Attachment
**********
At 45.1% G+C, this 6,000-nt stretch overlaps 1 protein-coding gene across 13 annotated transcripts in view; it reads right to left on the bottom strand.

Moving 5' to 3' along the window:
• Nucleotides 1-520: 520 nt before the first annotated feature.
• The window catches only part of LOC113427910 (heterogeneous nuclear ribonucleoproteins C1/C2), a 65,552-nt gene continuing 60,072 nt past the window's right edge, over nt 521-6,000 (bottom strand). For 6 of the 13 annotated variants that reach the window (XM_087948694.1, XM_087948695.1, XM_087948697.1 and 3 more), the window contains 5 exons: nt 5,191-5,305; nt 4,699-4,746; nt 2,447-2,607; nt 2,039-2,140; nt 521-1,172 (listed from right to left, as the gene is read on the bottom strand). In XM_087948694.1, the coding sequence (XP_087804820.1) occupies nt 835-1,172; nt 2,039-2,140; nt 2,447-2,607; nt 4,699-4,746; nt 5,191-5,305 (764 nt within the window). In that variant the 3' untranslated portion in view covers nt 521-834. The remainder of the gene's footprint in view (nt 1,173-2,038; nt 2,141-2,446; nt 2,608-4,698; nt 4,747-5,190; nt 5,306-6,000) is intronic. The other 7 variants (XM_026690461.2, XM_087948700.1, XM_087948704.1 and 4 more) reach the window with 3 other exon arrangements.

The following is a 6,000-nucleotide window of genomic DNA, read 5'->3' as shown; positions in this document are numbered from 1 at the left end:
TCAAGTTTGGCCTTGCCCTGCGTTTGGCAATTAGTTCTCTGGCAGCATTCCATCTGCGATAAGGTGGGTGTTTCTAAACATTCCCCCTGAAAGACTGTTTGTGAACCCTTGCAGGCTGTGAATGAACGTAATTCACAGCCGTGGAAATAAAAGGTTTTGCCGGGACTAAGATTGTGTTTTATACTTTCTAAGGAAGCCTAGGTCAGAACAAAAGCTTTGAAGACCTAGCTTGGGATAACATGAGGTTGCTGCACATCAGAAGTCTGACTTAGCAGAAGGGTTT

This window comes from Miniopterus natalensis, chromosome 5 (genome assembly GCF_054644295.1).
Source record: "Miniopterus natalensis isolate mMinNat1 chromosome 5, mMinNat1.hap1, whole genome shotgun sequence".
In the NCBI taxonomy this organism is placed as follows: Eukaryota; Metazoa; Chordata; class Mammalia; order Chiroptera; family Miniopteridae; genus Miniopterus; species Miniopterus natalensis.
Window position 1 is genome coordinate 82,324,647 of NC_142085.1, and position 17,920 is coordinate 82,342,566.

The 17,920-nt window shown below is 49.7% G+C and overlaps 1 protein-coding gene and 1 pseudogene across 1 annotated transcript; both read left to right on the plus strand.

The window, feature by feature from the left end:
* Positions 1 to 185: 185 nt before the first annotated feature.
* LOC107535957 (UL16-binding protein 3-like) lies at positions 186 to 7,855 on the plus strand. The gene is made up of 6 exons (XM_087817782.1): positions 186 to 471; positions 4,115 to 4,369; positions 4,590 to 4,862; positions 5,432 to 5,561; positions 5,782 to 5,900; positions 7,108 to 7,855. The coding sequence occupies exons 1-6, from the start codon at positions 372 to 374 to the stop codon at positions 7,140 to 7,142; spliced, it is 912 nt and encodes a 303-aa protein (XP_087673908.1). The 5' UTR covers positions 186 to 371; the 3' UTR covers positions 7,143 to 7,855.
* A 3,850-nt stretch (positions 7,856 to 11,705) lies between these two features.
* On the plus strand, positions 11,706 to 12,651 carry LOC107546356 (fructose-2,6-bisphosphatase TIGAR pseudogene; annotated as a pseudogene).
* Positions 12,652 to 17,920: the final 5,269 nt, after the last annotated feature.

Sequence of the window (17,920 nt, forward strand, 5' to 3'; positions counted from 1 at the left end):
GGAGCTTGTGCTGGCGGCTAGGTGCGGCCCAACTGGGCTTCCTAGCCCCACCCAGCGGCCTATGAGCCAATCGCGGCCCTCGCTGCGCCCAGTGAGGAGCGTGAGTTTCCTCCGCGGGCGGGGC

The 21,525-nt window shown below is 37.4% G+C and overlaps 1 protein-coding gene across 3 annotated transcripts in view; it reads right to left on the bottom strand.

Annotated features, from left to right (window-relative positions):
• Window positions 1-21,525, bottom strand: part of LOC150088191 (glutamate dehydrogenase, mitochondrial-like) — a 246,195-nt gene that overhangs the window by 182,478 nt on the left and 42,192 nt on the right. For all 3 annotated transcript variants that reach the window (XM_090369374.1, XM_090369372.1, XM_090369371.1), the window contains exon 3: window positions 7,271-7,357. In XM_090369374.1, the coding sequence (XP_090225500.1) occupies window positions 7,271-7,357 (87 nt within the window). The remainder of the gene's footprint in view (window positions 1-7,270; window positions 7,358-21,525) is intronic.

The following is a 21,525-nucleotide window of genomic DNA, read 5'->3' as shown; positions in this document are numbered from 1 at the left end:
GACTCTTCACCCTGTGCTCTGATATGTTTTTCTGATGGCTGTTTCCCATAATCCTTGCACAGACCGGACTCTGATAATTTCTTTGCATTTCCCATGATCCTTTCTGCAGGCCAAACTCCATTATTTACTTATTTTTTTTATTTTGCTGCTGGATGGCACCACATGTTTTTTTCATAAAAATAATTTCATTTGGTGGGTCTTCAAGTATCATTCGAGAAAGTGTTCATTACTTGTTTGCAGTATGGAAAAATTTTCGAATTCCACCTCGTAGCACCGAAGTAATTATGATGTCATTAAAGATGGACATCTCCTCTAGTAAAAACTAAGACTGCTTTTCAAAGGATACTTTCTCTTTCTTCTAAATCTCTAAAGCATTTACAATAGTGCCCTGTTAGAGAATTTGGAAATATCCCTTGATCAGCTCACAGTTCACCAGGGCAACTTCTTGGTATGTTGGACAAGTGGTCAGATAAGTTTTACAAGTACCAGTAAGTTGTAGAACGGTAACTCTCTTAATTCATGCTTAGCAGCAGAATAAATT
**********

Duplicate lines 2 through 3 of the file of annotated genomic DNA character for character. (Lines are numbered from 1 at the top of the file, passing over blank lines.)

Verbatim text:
Moving 5' to 3' along the window:
• Nucleotides 1-520: 520 nt before the first annotated feature.